The most notorious example was the Spanish basketball team at the 2000 Sydney Paralympic Games, which under the "intellectually disabled" classification won gold. It was later revealed that they had faked their mental disability. These Games in London are the first to restore "intellectual disability" as an eligible category since that scandal. Thus Jessica Jane-Applegate, a Briton with Asperger's syndrome, has just won a gold in the swimming 200m freestyle: if I were one of her physically disabled rivals, I might have felt a tiny bit put out. Why should having Asperger's syndrome necessarily be a disadvantage in such an event? After all, it is often said that Michael Phelps, winner of a record 18 Olympic swimming gold medals, displays some of that syndrome's symptoms.

In fact, the events in the swimming pool are the hardest to fathom, if they are truly meant to comply with the sporting notion of "like competing against like". On Sunday, the Briton Ellie Simmonds drove Channel 4's home commentators into howls of ecstasy as she took gold in the 400m freestyle. She fought off the challenge from Victoria Arlen, an American former junior swimming champion who had become paralysed from the waist down after contracting a neurological virus. It was an exciting race; but not like against like. Simmonds was handicapped by her physical shape, which meant that she experienced a very high drag factor as the water coursed around her; Arlen swam like the able-bodied champion she once was – but with the immense handicap of being without power or use from her legs.

It was, in other words, a complete sporting mismatch, in which the closeness of the race was purely coincidental. Yet it was inspiring. The reason was less to do with what was going on in the pool, than with what each woman had gone through to get there. Simmonds had endured childhood operations to straighten her legs, involving the insertion of four metal plates. Arlen's neurological virus had left her in a vegetative state for two years.

It is these "back stories" which make the Paralympics. Perhaps its extraordinary popularity – Channel 4 is now clearing its schedules even of The Simpsons to make way for more action – can be put down to its similarity to The X Factor: like Susan Boyle making people cry by revealing that such a gauche form could produce the voice of an angel.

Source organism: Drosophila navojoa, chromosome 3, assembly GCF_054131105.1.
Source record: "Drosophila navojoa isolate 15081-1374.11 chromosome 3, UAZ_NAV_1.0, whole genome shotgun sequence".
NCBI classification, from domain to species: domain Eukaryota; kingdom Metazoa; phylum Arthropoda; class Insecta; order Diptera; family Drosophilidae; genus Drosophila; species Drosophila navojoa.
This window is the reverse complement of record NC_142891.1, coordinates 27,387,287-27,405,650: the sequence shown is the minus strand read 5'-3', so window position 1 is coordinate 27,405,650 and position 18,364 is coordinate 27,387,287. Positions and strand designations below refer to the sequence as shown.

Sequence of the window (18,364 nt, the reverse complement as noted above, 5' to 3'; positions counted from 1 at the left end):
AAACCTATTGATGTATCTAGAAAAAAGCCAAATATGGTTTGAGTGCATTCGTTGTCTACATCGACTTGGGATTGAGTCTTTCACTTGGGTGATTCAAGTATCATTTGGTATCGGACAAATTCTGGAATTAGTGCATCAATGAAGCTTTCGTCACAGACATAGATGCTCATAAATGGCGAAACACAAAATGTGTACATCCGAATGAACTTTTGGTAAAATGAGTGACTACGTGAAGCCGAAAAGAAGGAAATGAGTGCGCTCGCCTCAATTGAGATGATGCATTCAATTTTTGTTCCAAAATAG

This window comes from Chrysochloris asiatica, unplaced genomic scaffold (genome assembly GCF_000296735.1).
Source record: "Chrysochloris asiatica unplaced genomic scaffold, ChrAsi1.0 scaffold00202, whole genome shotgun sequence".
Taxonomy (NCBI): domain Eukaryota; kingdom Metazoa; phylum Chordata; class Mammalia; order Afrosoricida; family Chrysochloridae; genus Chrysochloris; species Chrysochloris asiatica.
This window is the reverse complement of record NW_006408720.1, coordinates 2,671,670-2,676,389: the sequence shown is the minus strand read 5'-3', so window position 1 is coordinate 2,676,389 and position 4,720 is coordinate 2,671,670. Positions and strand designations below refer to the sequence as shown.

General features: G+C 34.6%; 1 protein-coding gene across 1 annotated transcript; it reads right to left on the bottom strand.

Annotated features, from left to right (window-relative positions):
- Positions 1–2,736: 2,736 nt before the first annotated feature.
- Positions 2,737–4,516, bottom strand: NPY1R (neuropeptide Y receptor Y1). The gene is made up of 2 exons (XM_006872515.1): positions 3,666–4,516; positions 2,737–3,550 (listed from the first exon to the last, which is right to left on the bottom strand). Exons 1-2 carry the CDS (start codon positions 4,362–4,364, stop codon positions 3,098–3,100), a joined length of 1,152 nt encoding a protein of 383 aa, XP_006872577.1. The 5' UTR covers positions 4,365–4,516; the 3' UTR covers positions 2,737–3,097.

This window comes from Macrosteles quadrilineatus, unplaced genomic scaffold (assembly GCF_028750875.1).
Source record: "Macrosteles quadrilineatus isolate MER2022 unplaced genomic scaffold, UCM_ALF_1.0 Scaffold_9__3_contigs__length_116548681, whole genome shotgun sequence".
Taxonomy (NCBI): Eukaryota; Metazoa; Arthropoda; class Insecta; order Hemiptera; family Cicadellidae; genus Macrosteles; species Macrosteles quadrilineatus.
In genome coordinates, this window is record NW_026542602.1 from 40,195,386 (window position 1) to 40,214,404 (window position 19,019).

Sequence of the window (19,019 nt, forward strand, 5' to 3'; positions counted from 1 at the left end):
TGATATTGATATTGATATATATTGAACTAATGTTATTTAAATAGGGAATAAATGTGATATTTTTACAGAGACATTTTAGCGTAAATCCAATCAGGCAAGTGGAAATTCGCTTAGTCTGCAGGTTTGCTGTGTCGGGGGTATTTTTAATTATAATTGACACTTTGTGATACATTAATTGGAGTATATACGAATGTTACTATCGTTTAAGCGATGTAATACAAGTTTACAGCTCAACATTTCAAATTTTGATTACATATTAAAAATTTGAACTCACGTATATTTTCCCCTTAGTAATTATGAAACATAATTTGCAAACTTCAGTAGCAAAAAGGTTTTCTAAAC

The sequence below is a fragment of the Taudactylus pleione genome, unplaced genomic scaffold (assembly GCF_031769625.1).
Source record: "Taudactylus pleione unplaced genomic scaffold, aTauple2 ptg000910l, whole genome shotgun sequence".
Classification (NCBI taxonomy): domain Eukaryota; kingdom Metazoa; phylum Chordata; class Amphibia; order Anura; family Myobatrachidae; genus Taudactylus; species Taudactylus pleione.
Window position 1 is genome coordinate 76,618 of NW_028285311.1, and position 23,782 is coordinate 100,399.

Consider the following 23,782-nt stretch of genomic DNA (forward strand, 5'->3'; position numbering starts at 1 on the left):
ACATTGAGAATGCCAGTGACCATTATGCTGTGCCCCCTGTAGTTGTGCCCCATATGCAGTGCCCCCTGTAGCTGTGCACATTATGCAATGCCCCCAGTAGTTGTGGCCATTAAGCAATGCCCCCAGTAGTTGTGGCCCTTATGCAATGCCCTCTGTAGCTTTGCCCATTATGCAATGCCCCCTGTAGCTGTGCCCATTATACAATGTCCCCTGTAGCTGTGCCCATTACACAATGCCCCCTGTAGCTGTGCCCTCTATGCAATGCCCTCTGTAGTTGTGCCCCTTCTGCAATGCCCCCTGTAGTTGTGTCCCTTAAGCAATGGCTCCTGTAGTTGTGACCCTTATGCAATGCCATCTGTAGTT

Similarly, Oscar Pistorius became the world's most popular 400m runner, whose appearance on the track causes more excitement in the crowd than that of any of his able-bodied rivals. It has made him a wealthy man: last year, he was named the face of Thierry Mugler's "A* Men" fragrance. The parfumier declared that Pistorius was chosen because "the story of A* Men is one of heroic fantasy".

No wonder Pistorius re-emerged around midnight on the day of his debacle to apologise for his rant about "unfairness". His agent would undoubtedly have told him that his brand image rights were about to take a mighty hit unless he manifested some belated graciousness in defeat. Actually, I thought Pistorius had shown just why the most successful Paralympians achieve what they do: they are no less ferociously competitive than any able-bodied champion. If anything, they need to be more so.

This, I do understand. Both my daughters are immensely competitive, though the younger has a mental and physical disability. Some years ago they both competed at the same school sports day. The elder broke the long-jump record. The younger just about managed to complete her race, long after all the other children had finished. No prizes for guessing which performance brought the house down.

d.lawson@independent.co.uk